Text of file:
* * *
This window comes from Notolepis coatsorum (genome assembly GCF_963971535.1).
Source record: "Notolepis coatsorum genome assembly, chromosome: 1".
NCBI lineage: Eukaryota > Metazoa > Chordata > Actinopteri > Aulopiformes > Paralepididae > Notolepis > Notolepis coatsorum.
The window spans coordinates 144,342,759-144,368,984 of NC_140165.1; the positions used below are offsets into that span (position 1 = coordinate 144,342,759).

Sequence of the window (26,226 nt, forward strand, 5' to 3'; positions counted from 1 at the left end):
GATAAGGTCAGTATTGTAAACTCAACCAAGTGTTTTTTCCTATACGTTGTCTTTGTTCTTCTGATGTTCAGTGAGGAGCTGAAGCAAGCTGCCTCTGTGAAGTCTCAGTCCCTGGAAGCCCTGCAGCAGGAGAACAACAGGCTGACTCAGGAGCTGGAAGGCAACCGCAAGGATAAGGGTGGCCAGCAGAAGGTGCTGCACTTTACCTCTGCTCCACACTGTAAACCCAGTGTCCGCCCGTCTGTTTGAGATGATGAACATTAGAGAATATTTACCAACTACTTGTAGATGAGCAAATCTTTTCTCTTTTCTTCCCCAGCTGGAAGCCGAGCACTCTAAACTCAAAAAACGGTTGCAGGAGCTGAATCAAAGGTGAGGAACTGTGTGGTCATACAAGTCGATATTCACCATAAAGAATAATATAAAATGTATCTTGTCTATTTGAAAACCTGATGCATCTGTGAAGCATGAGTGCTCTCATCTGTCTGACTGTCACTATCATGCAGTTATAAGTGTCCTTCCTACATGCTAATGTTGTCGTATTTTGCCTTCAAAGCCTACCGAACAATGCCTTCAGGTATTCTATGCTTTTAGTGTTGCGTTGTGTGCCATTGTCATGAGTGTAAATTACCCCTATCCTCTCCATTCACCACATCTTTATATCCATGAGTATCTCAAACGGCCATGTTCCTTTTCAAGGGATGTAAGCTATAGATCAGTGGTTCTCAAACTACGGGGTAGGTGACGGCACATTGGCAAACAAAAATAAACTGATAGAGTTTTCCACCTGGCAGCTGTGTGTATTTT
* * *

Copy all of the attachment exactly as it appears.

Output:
This window comes from Notolepis coatsorum (genome assembly GCF_963971535.1).
Source record: "Notolepis coatsorum genome assembly, chromosome: 1".
NCBI lineage: Eukaryota > Metazoa > Chordata > Actinopteri > Aulopiformes > Paralepididae > Notolepis > Notolepis coatsorum.
The window spans coordinates 144,342,759-144,368,984 of NC_140165.1; the positions used below are offsets into that span (position 1 = coordinate 144,342,759).

Sequence of the window (26,226 nt, forward strand, 5' to 3'; positions counted from 1 at the left end):
GATAAGGTCAGTATTGTAAACTCAACCAAGTGTTTTTTCCTATACGTTGTCTTTGTTCTTCTGATGTTCAGTGAGGAGCTGAAGCAAGCTGCCTCTGTGAAGTCTCAGTCCCTGGAAGCCCTGCAGCAGGAGAACAACAGGCTGACTCAGGAGCTGGAAGGCAACCGCAAGGATAAGGGTGGCCAGCAGAAGGTGCTGCACTTTACCTCTGCTCCACACTGTAAACCCAGTGTCCGCCCGTCTGTTTGAGATGATGAACATTAGAGAATATTTACCAACTACTTGTAGATGAGCAAATCTTTTCTCTTTTCTTCCCCAGCTGGAAGCCGAGCACTCTAAACTCAAAAAACGGTTGCAGGAGCTGAATCAAAGGTGAGGAACTGTGTGGTCATACAAGTCGATATTCACCATAAAGAATAATATAAAATGTATCTTGTCTATTTGAAAACCTGATGCATCTGTGAAGCATGAGTGCTCTCATCTGTCTGACTGTCACTATCATGCAGTTATAAGTGTCCTTCCTACATGCTAATGTTGTCGTATTTTGCCTTCAAAGCCTACCGAACAATGCCTTCAGGTATTCTATGCTTTTAGTGTTGCGTTGTGTGCCATTGTCATGAGTGTAAATTACCCCTATCCTCTCCATTCACCACATCTTTATATCCATGAGTATCTCAAACGGCCATGTTCCTTTTCAAGGGATGTAAGCTATAGATCAGTGGTTCTCAAACTACGGGGTAGGTGACGGCACATTGGCAAACAAAAATAAACTGATAGAGTTTTCCACCTGGCAGCTGTGTGTATTTT